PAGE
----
Daniel Craig won’t have to share marquee billing with the Aston Martin DB10, but the usual gadgets and an extended chase scene give the car a major role in Spectre, the latest James Bond movie. Aston Martin’s engineering team were integral in the movie’s timeline, going from rough sketches to fully functioning vehicles in only six months.
Aston Martin and Bond have been linked since the DB5 stole some scenes from Sean Connery in Goldfinger in 1964. When the team from Eon needed a car for their 24th Bond movie, they headed to Aston Martin’s headquarters in Gaydon, Warwickshire, UK.
“The team from Eon came over, Sam Mendes (director) and Barbara Broccoli (producer) asked what we had,” said Marek Reichman, Chief Creative Officer at Aston Martin. “We showed them the cars in our pipeline that weren’t on the road. Mendes saw a sketch of a future model and said he loved it, that it fit his thinking of the kind of car James Bond would drive.”
Eon asked Aston Martin for 10 DB10s, figuring that some of them wouldn’t survive filming, especially a lengthy chase scene with another concept vehicle, a Jaguar C-X75. The timeframe for producing the fully-functioning performance vehicles was tight.
“We took the sketches in April and turned out prototypes by September,” Reichman said. “It was a challenge to generate a series of working cars in six months. They had to be very durable, the cars are driven hard in stunts.”
The design team used technologies that Aston Martin has experience with, including a fully carbon fiber body attached to an aluminum chassis. But many of the manufacturing techniques were vastly different from those of true production vehicles.
“We used things like rapid prototyping and laser scanning, and we went directly from CAD to finished parts. Many components were machined, cut from solids so we did not have to wait for the creation of molds,” Reichman said.
Designing for a 007 movie required several other deviations from the norm. The DB10 was driven primarily by stunt drivers who are far more interested in tricks and performance than conventional safety functions or creature comforts. Features like traction controls and antilock braking were not high on their list.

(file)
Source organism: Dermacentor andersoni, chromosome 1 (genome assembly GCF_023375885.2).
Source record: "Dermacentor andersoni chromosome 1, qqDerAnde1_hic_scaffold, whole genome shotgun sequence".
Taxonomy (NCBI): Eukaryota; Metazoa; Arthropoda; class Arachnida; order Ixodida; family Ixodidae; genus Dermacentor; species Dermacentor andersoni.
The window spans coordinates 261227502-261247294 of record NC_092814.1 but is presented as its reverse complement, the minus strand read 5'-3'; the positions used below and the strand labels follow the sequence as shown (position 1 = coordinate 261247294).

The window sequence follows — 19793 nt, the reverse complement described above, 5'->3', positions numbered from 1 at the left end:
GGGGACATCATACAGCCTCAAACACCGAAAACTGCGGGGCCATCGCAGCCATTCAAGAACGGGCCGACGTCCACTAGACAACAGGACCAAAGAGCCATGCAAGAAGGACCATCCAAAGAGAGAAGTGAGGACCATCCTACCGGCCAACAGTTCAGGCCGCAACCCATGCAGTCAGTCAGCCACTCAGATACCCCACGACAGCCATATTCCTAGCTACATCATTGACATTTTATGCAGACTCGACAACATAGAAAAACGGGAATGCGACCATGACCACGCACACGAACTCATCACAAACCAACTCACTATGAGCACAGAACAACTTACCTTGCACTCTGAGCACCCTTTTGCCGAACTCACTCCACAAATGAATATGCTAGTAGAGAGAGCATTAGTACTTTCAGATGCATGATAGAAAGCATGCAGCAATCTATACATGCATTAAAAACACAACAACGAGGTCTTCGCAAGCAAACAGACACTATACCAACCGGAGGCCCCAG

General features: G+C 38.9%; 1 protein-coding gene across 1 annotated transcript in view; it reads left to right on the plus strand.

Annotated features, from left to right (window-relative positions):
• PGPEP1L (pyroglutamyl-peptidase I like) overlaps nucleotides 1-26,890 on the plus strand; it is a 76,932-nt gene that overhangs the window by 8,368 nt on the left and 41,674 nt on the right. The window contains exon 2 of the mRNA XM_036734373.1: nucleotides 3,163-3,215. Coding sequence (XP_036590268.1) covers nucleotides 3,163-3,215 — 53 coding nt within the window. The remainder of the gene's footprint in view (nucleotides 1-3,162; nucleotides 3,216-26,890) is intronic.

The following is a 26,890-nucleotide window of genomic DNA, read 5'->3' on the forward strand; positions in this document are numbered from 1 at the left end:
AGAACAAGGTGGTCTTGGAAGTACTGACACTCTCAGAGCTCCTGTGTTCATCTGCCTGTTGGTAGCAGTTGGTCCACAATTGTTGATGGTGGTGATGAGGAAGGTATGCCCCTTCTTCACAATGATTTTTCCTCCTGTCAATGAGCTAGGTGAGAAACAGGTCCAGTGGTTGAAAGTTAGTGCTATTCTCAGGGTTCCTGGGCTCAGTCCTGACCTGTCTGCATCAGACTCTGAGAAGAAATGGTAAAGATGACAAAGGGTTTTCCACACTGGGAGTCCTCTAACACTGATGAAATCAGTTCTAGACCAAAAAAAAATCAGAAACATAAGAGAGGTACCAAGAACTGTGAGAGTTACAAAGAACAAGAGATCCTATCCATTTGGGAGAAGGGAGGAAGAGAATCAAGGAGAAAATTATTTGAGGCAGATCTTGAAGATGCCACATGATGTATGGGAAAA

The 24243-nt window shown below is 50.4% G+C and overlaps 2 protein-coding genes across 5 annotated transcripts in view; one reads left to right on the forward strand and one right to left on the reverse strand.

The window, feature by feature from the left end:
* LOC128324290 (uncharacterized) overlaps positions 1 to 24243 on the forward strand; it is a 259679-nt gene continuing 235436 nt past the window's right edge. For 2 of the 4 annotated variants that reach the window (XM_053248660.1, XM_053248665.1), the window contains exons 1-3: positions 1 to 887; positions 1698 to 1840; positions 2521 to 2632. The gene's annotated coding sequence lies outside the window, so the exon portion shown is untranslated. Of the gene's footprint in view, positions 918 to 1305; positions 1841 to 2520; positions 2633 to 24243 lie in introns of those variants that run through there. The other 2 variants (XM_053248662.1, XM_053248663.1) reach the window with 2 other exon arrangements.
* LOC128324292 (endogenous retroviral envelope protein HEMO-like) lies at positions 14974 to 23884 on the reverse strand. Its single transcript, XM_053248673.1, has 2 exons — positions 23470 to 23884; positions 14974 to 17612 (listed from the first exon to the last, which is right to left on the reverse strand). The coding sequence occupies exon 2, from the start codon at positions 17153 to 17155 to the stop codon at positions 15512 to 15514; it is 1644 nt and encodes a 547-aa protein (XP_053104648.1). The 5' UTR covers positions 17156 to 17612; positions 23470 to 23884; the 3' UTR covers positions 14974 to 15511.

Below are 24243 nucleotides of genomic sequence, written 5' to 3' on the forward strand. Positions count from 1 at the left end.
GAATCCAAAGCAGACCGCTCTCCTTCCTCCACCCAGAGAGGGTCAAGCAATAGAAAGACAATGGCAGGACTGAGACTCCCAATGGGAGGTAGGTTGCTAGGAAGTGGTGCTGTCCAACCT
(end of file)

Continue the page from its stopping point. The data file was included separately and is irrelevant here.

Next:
“There was a lot of novelty in the development; we asked this car to do things cars don’t normally do,” Reichman said. “It had to lose traction, the driver was able to lose traction using a hydraulic hand brake. We also put a lot of development into the rubber in the tires and finding the right air pressure.”
Reichman wouldn’t talk about any of the customizations added by Eon and Q, though he noted that the DB10 shoots a 50-m (160-ft) flame from its exhaust. “We had to do a lot on the back of the car so it could shoot a jet of flame,” he said.
The interior was also altered to suit the needs of the world’s best-known spy.
“We had to work with them on the gadgets. We had to develop the interior to fit how James Bond would use it. We had to work with them to make it look real despite the added gadgets,” Reichman said.
Filming was tough on vehicles. Reichman noted that the weight of cameras mounted on booms and other spots on the cameras caused more stress on the body and frame than the rigors of stunt driving.
“Two hero cars will be part of the release publicity; they were undamaged,” he said. “A lot of the cars don’t have full interiors; they have cages and attachments to hold cameras. The ones that have been destroyed were not destroyed by the action but by the cameras hanging off them.”
While many movie fans will mainly remember the gadgets and stunts, Reichman is more enamored with the styling of the DB10. He noted that the DB5 in Goldfinger became a true icon for previous generations. He hopes that the DB10 will achieve iconic status for Generations X and Y, among others.
“In my thinking, it’s befitting what James Bond would drive, it’s got everything: it has power, it has beauty, and it’s a predator,” Reichman said. “If I liken this to anything, the front looks very much like a shark.”